Without a social media policy, schools and FE colleges will find it more difficult to discipline staff for posting inappropriate comments. To start with you will need to find out how much damage or potential damage has been caused to the organisation’s reputation – something you may prefer not to do, as it runs the risk of highlighting to other people, something that they may not be even aware of. Even if you can show that interested parties might have read or seen the message, you should not take a disproportionate view of the damage that has, or could have been, incurred.

2. Train your staff

It is not enough to write a policy. You must make sure that your employees understand the policy, and particularly what is expected of them and the support that they can expect for your organisation if they are subjected to abuse via social media. Give all members of staff copies of the school’s policies (or tell them how to access these) and provide relevant training. Some employers do this by way of a compulsory online training or reading programme, the results of which are stored, so that they have evidence that staff have read the policies.

It is also sensible to provide support and advice to your staff so that they can protect themselves online and prevent their private life being accessed and commented upon by pupils and their parents.

3. Make sure your leaders and governors set the standard

It is no good having a policy unless it is followed by everyone within the organisation, from the top down. There should be no exceptions and the leadership team should lead by example.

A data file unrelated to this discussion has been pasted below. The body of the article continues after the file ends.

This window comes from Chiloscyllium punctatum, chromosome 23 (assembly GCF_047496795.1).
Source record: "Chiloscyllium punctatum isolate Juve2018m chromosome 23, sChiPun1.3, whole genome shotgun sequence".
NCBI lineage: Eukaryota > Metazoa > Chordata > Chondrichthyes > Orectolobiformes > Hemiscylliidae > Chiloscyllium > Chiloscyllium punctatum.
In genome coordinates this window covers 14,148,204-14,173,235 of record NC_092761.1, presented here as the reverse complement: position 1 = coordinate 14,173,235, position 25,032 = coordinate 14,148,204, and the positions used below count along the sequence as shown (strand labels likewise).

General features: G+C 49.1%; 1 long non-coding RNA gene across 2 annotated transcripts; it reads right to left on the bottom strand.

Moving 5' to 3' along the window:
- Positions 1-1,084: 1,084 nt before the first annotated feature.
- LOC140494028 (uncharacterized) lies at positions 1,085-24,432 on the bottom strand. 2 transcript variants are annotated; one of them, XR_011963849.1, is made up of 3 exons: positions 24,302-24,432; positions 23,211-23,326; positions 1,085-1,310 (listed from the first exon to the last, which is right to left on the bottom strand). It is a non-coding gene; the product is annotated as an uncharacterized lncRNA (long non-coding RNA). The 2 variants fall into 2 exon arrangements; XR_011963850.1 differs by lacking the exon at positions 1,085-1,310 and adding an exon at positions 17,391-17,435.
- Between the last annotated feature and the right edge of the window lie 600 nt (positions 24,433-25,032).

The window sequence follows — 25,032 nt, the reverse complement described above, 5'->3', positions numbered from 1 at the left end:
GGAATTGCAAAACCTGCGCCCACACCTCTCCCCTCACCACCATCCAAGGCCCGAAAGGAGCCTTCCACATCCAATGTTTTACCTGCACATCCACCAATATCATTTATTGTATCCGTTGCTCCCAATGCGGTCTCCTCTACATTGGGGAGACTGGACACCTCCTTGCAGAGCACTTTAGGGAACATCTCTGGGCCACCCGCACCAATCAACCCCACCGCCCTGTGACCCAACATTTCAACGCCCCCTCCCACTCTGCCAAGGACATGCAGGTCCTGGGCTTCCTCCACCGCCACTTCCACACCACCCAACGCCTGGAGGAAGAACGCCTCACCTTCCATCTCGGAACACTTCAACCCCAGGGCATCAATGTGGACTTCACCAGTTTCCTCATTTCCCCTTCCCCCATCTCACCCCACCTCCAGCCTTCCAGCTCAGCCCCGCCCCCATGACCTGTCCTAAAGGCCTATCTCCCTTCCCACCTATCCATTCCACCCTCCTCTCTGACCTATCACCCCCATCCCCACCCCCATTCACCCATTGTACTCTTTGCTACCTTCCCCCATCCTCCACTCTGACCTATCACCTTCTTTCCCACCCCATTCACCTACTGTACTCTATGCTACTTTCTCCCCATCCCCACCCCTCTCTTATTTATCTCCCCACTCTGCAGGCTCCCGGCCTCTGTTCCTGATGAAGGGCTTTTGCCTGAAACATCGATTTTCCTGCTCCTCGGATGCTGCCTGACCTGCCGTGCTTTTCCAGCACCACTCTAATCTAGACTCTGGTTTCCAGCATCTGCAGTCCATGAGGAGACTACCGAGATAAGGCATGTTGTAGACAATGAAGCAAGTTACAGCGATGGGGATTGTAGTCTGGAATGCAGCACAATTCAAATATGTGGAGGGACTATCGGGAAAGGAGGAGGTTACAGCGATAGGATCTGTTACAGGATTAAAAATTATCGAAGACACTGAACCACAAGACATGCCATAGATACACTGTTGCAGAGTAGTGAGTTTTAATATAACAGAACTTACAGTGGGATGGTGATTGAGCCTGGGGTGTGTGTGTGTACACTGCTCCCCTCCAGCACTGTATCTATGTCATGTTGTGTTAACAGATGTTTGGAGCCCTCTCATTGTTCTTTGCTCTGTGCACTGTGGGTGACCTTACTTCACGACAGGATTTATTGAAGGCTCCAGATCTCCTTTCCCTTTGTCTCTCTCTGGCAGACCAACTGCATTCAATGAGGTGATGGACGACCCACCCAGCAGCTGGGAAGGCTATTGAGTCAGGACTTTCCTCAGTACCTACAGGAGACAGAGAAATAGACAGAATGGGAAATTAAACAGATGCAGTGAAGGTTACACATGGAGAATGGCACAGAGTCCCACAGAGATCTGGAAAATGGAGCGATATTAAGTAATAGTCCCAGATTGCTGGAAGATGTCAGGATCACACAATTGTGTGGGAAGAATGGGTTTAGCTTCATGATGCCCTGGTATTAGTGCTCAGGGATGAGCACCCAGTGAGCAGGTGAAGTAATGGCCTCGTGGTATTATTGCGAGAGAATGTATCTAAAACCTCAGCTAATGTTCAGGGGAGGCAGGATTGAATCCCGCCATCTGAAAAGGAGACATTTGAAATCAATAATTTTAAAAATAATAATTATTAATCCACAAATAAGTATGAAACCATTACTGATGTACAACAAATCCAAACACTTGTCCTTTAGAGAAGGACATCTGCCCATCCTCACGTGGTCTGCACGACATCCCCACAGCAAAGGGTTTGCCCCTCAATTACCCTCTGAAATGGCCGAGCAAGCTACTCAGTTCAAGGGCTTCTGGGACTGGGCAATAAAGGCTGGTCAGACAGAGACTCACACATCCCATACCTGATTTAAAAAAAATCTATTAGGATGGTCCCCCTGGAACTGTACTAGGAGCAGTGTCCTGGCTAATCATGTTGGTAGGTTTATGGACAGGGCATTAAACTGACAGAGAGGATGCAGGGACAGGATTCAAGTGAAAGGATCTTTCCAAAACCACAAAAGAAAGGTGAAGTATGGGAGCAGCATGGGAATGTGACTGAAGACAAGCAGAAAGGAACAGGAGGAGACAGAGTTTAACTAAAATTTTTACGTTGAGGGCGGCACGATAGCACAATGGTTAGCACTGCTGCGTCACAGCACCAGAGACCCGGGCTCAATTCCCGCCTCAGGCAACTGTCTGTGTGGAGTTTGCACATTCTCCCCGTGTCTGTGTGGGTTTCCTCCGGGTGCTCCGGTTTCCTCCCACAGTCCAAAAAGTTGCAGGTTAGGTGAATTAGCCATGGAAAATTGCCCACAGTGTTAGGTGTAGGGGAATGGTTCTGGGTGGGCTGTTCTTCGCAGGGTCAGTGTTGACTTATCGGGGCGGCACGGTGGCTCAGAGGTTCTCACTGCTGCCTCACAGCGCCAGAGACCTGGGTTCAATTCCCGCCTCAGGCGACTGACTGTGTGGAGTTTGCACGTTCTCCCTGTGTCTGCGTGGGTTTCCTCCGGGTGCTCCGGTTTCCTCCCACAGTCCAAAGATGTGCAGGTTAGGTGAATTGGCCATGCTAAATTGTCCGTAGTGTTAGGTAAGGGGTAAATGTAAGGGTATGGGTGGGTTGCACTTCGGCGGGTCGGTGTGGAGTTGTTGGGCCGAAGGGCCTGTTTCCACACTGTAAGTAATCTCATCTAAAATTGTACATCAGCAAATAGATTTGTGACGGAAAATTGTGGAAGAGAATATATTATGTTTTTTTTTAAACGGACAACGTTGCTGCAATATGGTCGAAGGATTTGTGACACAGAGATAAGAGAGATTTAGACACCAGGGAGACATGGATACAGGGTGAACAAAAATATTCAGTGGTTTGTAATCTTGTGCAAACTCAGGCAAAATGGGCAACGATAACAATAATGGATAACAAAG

4. Prevent harassment and bullying via social media

You may also need to update your equal opportunities/harassment and bullying policies to include cyber bullying. You should ensure that your employees understand that they should not post discriminatory comments about other members of staff, parents or other groups associated with the school on social networks – even on forums that they consider to be private as this may expose you to discrimination claims.

Schools and FE colleges should also act quickly if staff are being bullied by pupils, former pupils or parents on social network sites, as failing to act may expose the organisation to claims, particularly if the teacher becomes ill or resigns.

5. Social media should not be used to voice workplace disputes

Remind your staff that they should not to use social networks to raise grievances. Work related problems should be dealt with under the school/FE’s grievance procedures.

6. Take appropriate action against the culprits

Act quickly once you become aware of issues. If you believe that a member of your staff has posted inappropriate, damaging or discriminatory remarks online, you should follow your disciplinary procedure and impose a suitable sanction. In most cases a written or final warning should be sufficient for a first offence. Make sure that the employee understands what will happen if they post any further inappropriate comments (i.e. they will receive a final written warning or may be dismissed).

This will send out a message to your staff that you do treat breaches seriously and will, over time, encourage staff to think carefully before firing off random and ill-considered comments.

If the posts were made by parents or pupils you should promptly investigate the issue and take appropriate action to resolve it. What is appropriate will depend on the severity of the matter but, in serious cases, it may include contacting the police, suspending and/or excluding the pupil.

Key Contact

Jenny Arrowsmith